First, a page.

Imagine discovering that the “innocent” cartoon emoji pinging on your teen’s phone is not harmless fun, but instead a secret drug deal? To help you recognize dangerous dealings, I interviewed a recovering addict whose parents had no idea what he was up to until it was too late. With our Screen Safety Toolkit, you can get a head start with screen safety and prevention. The Screen Safety Toolkit is a resource guide that includes our best recommendations, how-to information, and easy links to our favorite easy-to-onboard parental control systems. Today’s GKIS article shares the true story of a young addict’s emoji workarounds, how to spot dangerous online dealings, and offers great tips to maintain your children’s safety when interacting online.
What are emojis?
Emojis are small digital icons that are readily available on screen devices. Emojis range from facial expressions to common objects, places, animals, and more. According to a report from the emotional marketing platform Emogi, about 92% of online users use emojis.[1,2]
The Pros and Cons of Emoji use
Emojis add fun and excitement to conversations and social media posts- help convey emotions in online chats. They are particularly helpful because of the lack of nonverbal cues online, such as body language or facial expressions. For example, testing “sure.” suggests annoyance, while “sure 😊” suggests happy agreement.
Although emojis were originally intended to represent simple concepts, teenagers also use these symbols for encrypted messages about drugs and other illicit activities. Encrypted emoji messages enable life-threatening drugs to reach communities faster, easier, and cheaper.
At a glance, a conversation on your child’s phone may appear to be about being at the gas station but instead is about buying marijuana laced with fentanyl, a synthetic opioid that is 80-100 times stronger than morphine.[4,5,7,8]
How to Tell if Emojis are Indicative of Illicit Drug Use
According to the Drug Enforcement Agency (DEA), the use of emojis alone should not be indicative of illegal activity. Concerns should be raised if the use of emojis is simultaneously accompanied by changes in behavior or appearance or a significant loss or increase in income. The DEA has even published drug decoding sheets for the public’s awareness.[4,6]
A Young Addicts Story
To better understand the workarounds of encrypted messaging, I interviewed a recovering addict. He reported that when he first started his drug use, he would use specific social media platforms to help keep his drug addiction a secret from family and friends.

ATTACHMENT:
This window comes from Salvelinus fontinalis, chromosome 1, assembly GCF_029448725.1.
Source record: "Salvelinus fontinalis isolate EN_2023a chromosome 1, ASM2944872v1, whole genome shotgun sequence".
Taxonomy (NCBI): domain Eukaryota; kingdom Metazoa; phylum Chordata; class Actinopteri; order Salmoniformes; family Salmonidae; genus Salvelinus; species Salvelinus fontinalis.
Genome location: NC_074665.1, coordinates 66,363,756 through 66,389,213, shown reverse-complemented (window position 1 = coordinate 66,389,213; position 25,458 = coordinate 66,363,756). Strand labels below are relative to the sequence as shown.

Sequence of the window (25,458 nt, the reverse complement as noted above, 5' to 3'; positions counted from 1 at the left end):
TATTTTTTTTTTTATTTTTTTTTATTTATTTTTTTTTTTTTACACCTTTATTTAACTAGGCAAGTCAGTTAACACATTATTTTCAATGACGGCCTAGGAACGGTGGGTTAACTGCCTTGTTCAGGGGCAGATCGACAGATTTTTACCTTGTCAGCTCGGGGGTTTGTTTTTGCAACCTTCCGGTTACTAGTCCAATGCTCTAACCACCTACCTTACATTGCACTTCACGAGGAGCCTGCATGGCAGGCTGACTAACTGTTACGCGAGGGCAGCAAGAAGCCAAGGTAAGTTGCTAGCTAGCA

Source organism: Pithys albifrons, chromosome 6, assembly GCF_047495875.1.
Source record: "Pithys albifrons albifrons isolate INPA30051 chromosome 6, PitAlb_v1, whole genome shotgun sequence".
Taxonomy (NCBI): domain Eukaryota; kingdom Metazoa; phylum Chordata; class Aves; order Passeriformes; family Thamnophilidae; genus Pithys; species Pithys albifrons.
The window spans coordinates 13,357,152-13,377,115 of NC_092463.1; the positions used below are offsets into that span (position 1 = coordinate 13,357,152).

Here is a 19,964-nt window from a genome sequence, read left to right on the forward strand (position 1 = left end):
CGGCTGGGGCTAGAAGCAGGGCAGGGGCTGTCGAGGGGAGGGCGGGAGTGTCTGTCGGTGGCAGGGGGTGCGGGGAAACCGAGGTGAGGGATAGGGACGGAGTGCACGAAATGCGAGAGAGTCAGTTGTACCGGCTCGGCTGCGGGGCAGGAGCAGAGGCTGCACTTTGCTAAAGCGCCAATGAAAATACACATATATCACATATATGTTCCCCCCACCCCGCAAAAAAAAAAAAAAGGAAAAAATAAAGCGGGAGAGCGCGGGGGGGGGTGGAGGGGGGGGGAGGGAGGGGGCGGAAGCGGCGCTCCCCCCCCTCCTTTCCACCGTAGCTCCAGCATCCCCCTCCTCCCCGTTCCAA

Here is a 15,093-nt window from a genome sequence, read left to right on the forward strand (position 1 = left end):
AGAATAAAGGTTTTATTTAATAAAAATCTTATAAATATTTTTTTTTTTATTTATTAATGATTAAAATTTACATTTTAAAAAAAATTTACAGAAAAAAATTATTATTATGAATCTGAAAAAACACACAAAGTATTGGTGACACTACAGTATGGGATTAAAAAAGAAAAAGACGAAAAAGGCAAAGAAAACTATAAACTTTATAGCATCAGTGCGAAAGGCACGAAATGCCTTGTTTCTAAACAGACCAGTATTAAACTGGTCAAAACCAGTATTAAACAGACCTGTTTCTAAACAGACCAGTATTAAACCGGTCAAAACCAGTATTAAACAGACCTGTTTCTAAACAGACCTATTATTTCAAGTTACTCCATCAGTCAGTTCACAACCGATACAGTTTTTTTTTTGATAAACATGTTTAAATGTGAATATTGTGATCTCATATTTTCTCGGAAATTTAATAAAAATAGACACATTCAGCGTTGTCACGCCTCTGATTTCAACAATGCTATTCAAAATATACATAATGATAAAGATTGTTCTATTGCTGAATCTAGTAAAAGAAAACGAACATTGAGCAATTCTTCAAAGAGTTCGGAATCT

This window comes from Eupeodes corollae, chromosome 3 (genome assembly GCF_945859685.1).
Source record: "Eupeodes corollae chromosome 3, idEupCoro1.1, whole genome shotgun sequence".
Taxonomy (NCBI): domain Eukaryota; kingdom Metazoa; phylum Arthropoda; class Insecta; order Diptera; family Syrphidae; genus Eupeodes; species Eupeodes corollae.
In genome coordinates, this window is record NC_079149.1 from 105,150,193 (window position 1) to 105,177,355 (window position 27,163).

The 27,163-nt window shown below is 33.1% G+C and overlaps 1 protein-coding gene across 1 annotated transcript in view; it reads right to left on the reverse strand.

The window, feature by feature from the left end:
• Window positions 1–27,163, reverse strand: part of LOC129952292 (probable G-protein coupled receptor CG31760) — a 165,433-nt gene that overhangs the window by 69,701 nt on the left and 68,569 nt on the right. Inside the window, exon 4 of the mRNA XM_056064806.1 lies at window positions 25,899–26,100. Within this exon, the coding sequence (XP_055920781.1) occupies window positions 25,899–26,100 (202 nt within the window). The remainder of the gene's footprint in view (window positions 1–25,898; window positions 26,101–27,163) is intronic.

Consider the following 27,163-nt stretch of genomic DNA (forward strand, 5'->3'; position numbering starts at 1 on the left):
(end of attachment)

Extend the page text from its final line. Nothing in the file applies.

Here are the tips he revealed:
The DEA reports that Snapchat is the number one social media platform for online drug activity, and my contact confirms that he and his dealers used it too. He explained that Snapchat is an application where people can keep conversations hidden. Snapchat has specific settings that allow users to quickly view pictures, videos, or messages that will disappear after viewing.
Privacy settings on Snapchat also allow users to ensure that only specific people can view what they refer to as “stories.” The young addict remembers his drug dealers adding him as a friend on Snapchat. From there he would track emoji-coded advertisements on their “stories” that revealed which drugs were available for sale.
Venmo was another platform that was used by the young addict. Venmo is an application that allows money transfers between users. LendEDU revealed that nearly 1/3 of their survey participants admitted to using this app to pay for drugs.
My interviewee admitted that this was not initially the way he paid for his drug transactions. Instead, before gaining the trust of his drug dealers, they’d come to his home to drop off the drugs and receive payment in only cash after sending an emoji encrypted text that they were outside. His mother reports being very scared to find out that her son’s drug dealers knew where their family lived, which made her reluctant to report the drug dealer to law enforcement officials despite figuring out his identity.